The company has been showing off a prototype computer designed to emulate the way the brain makes calculations. It's based on a new architecture that could define how future computers work.
The brain can be seen as an extremely power-efficient biological computer. Brains take in a lot of data related to sights, sounds and smell, which they have to process in parallel without lagging, in terms of computation speed.
HPE's ultimate goal is to create computer chips that can compute quickly and make decisions based on probabilities and associations, much like how the brain operates. The chips will use learning models and algorithms to deliver approximate results that can be used in decision-making.
HPE is testing its brain-like computing model through a prototype system with circuit boards and memory chips. The computer, which was shown for the first time at the Discover conference held recently in Las Vegas, is designed to operate in a way that the brain’s neurons and synapses work.
HPE's researchers are keen on bringing the parallelism of brain activity to wired circuitry.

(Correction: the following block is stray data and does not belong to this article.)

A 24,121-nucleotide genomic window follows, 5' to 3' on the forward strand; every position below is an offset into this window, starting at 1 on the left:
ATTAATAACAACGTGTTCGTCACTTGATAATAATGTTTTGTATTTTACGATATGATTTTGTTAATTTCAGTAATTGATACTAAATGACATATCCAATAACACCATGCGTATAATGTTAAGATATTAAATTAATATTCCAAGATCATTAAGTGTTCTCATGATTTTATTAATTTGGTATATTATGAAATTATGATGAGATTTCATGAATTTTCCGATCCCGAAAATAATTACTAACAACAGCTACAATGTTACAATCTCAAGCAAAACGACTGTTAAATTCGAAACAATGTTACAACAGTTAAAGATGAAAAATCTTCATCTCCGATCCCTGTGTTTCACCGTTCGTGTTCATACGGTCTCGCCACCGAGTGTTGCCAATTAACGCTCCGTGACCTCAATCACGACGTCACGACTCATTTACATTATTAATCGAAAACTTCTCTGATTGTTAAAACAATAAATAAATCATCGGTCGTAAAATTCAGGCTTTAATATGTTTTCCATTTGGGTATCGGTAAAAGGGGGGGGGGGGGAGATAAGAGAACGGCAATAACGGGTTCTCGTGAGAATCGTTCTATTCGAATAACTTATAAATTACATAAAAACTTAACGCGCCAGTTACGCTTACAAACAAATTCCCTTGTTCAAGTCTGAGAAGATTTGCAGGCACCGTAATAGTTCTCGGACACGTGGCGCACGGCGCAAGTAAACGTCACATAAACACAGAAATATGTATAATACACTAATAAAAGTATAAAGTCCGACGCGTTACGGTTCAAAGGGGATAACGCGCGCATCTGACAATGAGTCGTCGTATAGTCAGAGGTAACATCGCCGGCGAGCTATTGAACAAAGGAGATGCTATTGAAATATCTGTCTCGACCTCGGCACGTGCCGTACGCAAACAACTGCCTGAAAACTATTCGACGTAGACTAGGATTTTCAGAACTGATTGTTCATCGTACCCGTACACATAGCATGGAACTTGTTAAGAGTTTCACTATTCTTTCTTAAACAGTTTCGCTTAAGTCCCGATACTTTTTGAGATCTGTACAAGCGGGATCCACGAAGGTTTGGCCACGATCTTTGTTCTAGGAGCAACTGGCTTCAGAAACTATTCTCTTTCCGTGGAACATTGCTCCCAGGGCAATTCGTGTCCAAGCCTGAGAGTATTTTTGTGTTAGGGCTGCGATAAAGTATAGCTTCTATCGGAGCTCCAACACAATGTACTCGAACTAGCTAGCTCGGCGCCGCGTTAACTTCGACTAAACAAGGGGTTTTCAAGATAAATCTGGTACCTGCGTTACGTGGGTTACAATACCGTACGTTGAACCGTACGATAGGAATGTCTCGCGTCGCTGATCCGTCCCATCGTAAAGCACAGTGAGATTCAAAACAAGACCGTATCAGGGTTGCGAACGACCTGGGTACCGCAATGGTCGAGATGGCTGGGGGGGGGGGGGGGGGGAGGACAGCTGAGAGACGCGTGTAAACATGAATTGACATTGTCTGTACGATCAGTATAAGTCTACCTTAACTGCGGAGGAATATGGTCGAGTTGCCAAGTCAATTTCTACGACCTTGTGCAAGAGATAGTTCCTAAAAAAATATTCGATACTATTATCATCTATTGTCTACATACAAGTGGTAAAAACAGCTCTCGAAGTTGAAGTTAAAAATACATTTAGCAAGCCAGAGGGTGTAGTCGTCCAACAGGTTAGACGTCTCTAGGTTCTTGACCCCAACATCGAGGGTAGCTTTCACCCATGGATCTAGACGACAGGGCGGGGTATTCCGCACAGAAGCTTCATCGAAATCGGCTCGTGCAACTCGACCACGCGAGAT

"We're mimicking that architecture of parallel computation using our memristor technology and a specially designed architecture," said Cat Graves, scientific researcher at Hewlett Packard Labs.
Memristors are a new type of storage and memory that could help future AI systems understand data and make more use of it. That's different from today's SSDs and DRAM, which just store data. Like with synapses, the learning and retention on memristor circuits are determined by current and data flow characteristics.
In brains, data is stored in specific neurons or cells, and calculations for tasks like image or speech recognition take place in those cells.
"This has the potential to be incredibly more power efficient, save a lot of time, reduce computing complexity and not be clogging up the bandwidth," Graves said.
In traditional computing, data has to leave storage cells for processing via CPU and memory, which can waste valuable computing resources. HPE's architecture is the opposite -- computation takes place in cells where data is stored, like in brains. Then connections are established between cells, much like synapses.
With such a structure, calculations can be highly parallel, Graves said. Such calculations, called "vector matrix multiplications," lie at the heart of computationally intensive algorithms and applications like image filtering, speech recognition and deep-learning systems, Graves said.
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